A new training and certification program under consideration by the Security Industry Association aims to address questions such as these. â€œThe certification will recognize designers for their knowledge and skills,â€ notes Doug Wright, SIA manager of industry groups, who is helping to spearhead the initiative. â€œIt will also provide manufacturers, dealers, consultants and end users with a tool they can use to select integrators who have proven they have the competency to â€˜engineerâ€™ a job correctly.â€
SIA envisions the program encompassing three skill levels, including installer, technician, and designer/engineer. â€œInstallers will need a fundamental knowledge of installing and integrating systems,â€ Wright says. â€œTechnicians will need to have the skills of the installer, while also being able to analyze customer needs and risks.â€ Designer/engineers will need the skills of both the technician and the installer â€“ and in addition, will need to be proficient in business process management.
â€œThis is a techno-weenie guy who understands information technology and security at a sufficient level that he or she can design an integrated system that might have some elements of both,â€ notes Bill Nuffer. In addition to being president of Deister Electronics USA, a manufacturer of RFID components and subsystems, Nuffer is the chairman of the subcommittee of SIAâ€™s systems integration industry group that is tasked with exploring security system designer specialist certification. Subcommittee members include integrators, dealers, consultants, educators and manufacturers.
Nuffer expects the initiative to have particular appeal to manufacturers. â€œIf this kind of skill can become widespread, there will be fewer calls to 800-number tech support,â€ Nuffer says. Manufacturers that pre-qualify customers also could use certification as a customer screening tool.
SIA also is considering the development of a training program to support the certification initiative. Wright emphasizes, however, that â€œthose who already possess the necessary skills will be able to test for the certification without having to complete the training; the intent is not to force candidates to take the training if they already know the material.â€ In developing any training programs, SIA will strive to incorporate existing training resources where available, creating its own material only where needed. â€œThe plan is to offer web-based training modules,â€ Wright notes. â€œHaving the training broken into â€˜bite-sized chunks,â€™ candidates can then train specifically in those areas where additional knowledge is required. More importantly, the time commitment could then be kept to a minimum and spread out over time.â€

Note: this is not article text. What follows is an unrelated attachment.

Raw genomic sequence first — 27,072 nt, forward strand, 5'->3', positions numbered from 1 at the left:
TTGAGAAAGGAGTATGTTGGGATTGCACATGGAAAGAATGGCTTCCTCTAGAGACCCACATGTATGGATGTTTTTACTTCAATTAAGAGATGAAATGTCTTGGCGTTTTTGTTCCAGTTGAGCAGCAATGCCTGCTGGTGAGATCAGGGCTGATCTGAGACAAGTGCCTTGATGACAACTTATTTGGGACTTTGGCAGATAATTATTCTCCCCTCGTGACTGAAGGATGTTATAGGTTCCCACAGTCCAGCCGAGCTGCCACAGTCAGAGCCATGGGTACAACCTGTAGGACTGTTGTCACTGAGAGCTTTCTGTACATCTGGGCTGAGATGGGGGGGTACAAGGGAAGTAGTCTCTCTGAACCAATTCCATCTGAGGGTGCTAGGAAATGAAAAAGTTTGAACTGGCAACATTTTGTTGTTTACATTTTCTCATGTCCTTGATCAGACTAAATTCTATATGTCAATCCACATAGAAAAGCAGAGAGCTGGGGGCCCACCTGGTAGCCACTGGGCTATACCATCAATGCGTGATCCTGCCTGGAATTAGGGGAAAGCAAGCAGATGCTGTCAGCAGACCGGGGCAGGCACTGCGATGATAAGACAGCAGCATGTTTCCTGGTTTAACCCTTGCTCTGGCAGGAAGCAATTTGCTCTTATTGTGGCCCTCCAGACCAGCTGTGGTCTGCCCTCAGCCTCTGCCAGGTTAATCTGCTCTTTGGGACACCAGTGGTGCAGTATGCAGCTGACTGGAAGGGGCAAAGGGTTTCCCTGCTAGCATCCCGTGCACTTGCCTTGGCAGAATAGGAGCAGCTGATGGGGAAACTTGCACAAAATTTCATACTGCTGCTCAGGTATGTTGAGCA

The current plan is to develop a proposal for SIAâ€™s board of directors during fiscal year 2006. The subcommittee already has developed a course outline and occupational task analysis that identifies the core knowledge areas and experience to qualify as a security systems design specialist. â€œThe subcommittee is defining the specific skills, knowledge and experience for qualification in the areas of access control, CCTV, systems design, home automation, monitoring and IT systems,â€ Wright says. â€œThey are searching for existing training to support the certification program and development of training as required, while making sure not to duplicate what already exists.â€
Those interested in getting involved with the subcommittee or who have questions should contact Doug Wright toll free at (866) 817-8888 or firstname.lastname@example.org.